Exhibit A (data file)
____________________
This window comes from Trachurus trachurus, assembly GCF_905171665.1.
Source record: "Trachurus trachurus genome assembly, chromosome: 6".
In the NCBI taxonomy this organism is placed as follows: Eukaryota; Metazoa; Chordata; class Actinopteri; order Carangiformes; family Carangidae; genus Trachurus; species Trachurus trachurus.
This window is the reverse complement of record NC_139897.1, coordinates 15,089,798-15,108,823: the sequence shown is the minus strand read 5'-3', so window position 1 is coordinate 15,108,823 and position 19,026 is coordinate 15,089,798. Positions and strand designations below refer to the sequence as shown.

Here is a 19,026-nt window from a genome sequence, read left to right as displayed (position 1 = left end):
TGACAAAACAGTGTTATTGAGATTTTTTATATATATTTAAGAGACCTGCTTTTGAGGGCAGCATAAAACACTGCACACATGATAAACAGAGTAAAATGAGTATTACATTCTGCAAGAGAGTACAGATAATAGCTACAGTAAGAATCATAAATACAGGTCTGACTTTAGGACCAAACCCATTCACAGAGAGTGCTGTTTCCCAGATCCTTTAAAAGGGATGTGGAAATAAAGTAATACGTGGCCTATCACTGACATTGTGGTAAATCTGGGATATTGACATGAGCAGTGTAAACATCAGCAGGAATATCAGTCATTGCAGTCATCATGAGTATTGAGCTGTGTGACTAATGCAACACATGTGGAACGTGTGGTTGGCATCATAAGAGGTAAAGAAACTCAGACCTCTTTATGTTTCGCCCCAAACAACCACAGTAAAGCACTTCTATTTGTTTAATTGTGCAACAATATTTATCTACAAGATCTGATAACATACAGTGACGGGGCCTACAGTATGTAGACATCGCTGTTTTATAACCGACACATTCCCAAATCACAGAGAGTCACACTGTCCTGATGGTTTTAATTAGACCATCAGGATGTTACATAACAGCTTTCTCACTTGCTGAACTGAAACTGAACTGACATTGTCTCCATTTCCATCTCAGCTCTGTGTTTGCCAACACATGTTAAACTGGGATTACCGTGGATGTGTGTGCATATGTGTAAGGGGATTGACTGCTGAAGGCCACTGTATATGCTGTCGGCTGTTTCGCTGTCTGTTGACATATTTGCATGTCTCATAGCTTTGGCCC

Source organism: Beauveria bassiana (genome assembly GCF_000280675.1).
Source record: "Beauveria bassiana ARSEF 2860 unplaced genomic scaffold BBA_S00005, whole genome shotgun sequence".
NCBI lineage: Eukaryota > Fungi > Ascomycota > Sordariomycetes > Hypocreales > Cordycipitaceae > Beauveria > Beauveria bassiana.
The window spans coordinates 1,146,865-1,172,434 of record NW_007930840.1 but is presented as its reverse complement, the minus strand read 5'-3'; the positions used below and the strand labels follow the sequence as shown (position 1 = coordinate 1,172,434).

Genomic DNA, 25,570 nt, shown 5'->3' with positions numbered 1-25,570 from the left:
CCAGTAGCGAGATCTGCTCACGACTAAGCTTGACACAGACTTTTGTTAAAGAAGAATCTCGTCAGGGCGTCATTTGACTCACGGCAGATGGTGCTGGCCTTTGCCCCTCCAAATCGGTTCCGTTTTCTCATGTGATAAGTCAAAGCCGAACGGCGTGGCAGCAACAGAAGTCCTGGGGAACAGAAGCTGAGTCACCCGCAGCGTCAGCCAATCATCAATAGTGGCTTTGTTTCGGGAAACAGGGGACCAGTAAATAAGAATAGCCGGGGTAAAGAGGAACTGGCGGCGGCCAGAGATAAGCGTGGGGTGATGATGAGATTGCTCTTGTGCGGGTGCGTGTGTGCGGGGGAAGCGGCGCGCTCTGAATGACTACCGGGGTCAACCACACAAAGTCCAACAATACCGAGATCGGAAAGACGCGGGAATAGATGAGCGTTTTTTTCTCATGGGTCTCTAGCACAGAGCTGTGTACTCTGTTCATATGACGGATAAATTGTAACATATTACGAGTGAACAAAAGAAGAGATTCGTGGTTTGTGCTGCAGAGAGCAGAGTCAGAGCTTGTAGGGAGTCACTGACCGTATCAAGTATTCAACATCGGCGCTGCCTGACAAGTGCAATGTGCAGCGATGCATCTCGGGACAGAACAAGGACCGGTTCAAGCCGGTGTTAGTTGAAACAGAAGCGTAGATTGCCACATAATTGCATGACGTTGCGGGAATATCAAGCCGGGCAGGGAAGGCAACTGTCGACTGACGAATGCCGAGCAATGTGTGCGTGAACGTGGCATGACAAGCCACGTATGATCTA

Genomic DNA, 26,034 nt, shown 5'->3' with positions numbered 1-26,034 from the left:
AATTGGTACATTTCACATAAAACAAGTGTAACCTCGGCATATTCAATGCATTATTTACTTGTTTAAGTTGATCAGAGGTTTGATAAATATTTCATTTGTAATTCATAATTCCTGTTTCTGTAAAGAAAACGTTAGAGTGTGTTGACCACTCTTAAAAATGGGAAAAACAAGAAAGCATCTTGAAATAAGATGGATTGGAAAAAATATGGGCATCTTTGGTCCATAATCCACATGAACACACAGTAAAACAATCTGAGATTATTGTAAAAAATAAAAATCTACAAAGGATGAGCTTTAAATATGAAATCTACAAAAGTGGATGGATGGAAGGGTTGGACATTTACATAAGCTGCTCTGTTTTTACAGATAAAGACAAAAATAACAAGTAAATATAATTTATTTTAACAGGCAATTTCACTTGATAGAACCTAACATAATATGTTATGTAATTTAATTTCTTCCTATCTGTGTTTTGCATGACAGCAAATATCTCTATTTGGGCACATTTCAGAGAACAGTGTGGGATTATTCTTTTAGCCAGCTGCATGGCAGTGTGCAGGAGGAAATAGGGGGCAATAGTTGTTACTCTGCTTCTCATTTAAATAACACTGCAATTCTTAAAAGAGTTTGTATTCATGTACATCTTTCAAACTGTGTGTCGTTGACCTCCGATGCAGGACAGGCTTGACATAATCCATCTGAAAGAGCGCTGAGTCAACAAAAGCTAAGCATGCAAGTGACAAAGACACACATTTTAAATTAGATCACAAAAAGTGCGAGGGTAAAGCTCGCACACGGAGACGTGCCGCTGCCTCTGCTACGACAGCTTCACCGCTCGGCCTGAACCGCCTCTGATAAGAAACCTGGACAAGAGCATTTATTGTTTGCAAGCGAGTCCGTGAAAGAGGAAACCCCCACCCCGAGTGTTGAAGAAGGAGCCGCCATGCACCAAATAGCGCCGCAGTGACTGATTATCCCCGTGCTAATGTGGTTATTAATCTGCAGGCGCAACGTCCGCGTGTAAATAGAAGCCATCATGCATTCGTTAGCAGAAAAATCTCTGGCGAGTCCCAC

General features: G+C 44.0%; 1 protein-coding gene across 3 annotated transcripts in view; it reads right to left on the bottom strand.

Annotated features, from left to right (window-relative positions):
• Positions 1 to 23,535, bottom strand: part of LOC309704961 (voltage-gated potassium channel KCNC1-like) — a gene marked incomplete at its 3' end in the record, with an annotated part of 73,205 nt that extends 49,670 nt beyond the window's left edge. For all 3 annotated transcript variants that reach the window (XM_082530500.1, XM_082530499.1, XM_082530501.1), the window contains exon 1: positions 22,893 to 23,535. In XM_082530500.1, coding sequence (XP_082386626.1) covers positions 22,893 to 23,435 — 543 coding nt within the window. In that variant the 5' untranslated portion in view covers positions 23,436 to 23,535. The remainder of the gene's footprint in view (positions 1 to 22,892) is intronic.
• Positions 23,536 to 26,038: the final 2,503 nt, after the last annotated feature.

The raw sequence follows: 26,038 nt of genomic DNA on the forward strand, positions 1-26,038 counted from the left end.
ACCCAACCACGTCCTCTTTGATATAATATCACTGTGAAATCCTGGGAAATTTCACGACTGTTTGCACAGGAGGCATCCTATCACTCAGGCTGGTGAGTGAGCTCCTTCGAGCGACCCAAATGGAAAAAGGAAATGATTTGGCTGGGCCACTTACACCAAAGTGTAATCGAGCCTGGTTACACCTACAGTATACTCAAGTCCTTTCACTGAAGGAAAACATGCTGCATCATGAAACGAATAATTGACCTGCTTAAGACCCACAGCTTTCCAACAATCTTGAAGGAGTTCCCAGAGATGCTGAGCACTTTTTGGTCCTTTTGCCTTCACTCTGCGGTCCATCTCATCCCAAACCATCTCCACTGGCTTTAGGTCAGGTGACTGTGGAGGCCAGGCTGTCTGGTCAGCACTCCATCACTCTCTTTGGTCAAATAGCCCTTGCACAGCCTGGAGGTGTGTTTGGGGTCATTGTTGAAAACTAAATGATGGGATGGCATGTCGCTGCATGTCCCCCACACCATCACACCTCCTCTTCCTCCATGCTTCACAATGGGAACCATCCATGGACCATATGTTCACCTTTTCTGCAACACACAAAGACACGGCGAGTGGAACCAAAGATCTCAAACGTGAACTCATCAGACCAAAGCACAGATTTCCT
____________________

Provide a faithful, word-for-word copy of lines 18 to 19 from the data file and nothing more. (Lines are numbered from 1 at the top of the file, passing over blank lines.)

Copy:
• Positions 23,536 to 26,038: the final 2,503 nt, after the last annotated feature.

The raw sequence follows: 26,038 nt of genomic DNA on the forward strand, positions 1-26,038 counted from the left end.